Marty: [00:10:42] So safety comes to mind. Creating a safe space. I think when we first started our conversation it was things like talking about exes. Yeah. Which I couldn’t do because I was so jealous and so triggered by it. Because I felt incomplete. And I felt like you would want them more and you settled for me. There’s so many stories there. And I’ve been cheated. I’ve been left. There’s all sorts of things in my past, not from you. But from previous relationships that brought in. And in the process of asking you about your fantasies, you couldn’t tell me. And so I did the homework for you. I read like every Cosmo article out there. I’m top five women. I cross-referenced, I did a bilateral. What do they call it? A cross-disciplinary study and discovered, okay. Then I started testing them. What about this? What about that? And then I realized that in a lot of these journals I was reading about these articles, it was men can’t talk about exes. And this is a big breakdown. I’m one of those men and why? And then what am I jealous of? These people don’t even exist in your life anymore. And if they do, what’s the threat? I was thinking, I didn’t want a virgin. I like sex. I like good sex.
Kyle: [00:11:56] You have me this peptalk when I was having my own freakout.
Megan: [00:11:56] I don’t want someone that doesn’t know what the fuck they’re doing or can’t talk about or won’t evolve. I value your sexual experiences so that we can have our sexual experiences. So I should be thinking these men was really the change of orientation. So it’s okay, well then what did I do? I think I created a safe space because I started asking you a questions you asked that you couldn’t have otherwise ever brought up.
Megan: [00:12:23] I wouldn’t have thought about them even.
Marty: [00:12:25] Well you wouldn’t have because I shut you down. I’m sorry.
Megan: [00:12:25] Exactly. So I think that that’s a coping mechanism, which is denial. Yeah. Your apology is received and accepted a long time ago. It feels like another person to go. So I feel like I have gone into denial about a lot of my own needs and wants because it didn’t fit. It wasn’t part of the paradigm. Yeah. So that’s part of it. Back to your point, which is how do you empower? How do you create a safe space.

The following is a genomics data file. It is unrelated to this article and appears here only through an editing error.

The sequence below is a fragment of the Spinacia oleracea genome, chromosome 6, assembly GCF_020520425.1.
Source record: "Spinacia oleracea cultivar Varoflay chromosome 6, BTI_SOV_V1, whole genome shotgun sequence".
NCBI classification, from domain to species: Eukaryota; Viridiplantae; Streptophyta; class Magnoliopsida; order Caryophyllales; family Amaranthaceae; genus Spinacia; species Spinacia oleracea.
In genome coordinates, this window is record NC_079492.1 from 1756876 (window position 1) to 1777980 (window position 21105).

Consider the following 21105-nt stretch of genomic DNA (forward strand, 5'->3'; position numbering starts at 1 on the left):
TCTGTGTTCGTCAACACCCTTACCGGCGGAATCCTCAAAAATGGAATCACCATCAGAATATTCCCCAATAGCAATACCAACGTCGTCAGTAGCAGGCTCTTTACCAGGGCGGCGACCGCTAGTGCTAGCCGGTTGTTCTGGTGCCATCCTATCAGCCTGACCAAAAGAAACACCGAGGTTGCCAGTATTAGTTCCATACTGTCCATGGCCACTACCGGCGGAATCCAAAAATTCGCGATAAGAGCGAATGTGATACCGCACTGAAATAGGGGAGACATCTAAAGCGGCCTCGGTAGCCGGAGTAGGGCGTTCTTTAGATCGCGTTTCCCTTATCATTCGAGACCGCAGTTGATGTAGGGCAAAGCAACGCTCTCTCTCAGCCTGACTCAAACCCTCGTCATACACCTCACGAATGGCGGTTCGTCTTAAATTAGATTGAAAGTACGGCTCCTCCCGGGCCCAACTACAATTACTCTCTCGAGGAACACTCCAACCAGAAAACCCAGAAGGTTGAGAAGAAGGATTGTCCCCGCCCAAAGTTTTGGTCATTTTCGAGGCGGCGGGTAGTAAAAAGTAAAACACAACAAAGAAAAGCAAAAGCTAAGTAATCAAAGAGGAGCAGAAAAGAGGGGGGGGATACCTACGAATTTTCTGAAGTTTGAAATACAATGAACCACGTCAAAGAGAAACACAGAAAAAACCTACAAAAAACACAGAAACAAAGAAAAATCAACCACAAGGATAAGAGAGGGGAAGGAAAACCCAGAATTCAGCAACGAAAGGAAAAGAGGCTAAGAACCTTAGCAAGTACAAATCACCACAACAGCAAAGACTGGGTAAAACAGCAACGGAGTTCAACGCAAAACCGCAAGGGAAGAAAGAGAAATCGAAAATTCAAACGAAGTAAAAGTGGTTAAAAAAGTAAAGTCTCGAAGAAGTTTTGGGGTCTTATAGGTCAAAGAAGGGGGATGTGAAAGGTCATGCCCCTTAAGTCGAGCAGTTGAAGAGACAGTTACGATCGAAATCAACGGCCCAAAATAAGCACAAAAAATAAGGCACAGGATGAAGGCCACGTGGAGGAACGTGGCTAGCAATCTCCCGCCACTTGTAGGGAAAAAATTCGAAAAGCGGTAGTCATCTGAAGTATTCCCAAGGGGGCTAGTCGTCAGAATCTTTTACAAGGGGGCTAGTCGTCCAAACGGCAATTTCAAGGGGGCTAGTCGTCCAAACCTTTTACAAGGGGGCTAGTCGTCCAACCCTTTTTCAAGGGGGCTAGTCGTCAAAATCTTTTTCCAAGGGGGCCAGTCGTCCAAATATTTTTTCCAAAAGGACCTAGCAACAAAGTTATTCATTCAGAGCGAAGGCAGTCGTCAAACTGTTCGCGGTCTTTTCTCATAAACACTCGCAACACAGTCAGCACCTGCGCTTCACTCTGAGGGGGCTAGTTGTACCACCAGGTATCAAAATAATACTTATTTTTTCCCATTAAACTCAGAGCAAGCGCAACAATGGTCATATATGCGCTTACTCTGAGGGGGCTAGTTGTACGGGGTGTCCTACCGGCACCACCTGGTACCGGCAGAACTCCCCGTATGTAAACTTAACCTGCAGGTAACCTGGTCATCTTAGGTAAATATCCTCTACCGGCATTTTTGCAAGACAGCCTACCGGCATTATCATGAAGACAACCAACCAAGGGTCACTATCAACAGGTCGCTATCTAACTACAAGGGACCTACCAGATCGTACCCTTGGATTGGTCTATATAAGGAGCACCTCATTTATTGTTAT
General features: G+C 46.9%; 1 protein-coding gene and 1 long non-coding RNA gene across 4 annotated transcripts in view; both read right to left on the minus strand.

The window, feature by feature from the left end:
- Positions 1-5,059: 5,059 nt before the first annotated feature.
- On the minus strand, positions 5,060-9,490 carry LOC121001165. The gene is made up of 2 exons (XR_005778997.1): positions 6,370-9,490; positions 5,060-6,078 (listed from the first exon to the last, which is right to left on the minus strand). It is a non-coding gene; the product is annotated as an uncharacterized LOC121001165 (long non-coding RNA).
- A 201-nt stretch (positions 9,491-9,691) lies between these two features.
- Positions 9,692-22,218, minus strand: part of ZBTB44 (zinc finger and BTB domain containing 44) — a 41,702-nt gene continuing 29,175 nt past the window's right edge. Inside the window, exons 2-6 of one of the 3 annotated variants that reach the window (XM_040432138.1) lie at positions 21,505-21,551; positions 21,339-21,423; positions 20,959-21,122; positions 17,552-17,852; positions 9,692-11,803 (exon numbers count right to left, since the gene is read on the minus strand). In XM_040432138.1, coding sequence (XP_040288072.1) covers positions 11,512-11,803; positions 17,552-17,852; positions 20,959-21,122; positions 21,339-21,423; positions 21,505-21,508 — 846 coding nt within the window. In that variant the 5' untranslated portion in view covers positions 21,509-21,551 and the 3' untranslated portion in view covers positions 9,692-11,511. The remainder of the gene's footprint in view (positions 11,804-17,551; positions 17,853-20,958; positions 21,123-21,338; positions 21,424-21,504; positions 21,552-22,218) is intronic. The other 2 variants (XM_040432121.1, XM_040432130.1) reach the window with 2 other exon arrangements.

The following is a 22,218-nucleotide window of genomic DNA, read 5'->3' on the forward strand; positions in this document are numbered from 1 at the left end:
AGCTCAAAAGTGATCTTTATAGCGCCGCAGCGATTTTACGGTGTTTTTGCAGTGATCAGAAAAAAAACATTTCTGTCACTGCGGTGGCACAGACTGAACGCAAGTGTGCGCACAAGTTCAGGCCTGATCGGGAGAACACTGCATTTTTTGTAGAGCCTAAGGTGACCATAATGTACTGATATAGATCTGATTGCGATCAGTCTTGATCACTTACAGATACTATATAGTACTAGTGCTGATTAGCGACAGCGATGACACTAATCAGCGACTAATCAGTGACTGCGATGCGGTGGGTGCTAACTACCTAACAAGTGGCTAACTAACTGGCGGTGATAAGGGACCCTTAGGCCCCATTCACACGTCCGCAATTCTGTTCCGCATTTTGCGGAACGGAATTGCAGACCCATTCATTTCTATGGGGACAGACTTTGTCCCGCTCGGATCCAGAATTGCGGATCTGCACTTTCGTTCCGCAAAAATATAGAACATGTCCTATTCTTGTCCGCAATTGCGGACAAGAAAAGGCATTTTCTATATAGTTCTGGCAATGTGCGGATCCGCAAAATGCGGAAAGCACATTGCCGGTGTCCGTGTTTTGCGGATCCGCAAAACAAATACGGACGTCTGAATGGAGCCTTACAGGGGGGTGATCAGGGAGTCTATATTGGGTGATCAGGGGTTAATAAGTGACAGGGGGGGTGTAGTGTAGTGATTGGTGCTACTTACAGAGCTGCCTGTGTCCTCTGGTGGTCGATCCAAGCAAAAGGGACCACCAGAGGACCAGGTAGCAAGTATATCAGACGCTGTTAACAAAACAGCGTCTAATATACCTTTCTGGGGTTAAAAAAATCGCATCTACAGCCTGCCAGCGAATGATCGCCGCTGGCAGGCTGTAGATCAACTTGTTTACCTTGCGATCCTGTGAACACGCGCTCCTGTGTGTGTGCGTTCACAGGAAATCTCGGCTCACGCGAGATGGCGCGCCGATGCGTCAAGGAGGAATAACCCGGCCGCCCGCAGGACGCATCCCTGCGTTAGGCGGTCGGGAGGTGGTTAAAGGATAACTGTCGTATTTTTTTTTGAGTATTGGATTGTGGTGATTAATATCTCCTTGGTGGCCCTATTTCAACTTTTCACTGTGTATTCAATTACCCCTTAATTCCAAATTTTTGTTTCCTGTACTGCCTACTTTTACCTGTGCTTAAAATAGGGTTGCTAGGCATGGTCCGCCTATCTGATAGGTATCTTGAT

Kyle: [00:12:50] I feel like that is generational denial of women’s wants and needs. And sometimes I’ll be frustrated with you. And I think I started to have compassion to say. Yeah, yeah. Because it’s like I feel like I’ve created a safe space. We’ve created a safe space. I just expect you to just turn it on and be like, oh, I’m now safe. Men have created such an environment that’s so unsafe for women to feel that safety to express, to declare what they want. And I think that you’re still working through the process. And I think this is good. And it’ll take time. And I think other people may encounter that as well. Especially for women, I think that’s it’s generational. It’s deep, deep within our DNA.
Megan: [00:13:36] Yeah. I mean, first I had to create a place of safety for myself to be woah, I can acknowledge these things. I can share them just with myself first and to not judge myself because if we’re talking about sexual requests. There’s a whole bunch of shame, judgment, repression around women’s sexuality that I’m just now uncovering here. I’m just now uncovering. But I didn’t know that. I didn’t know that I didn’t know it. So it was like, you know, whatever. I can’t go back and change the past. But now I feel like this is a whole renaissance of my own sexuality. Like, why do you want this? You know, and that’s OK. That’s OK for me.
Marty: [00:14:12] And it can be hot.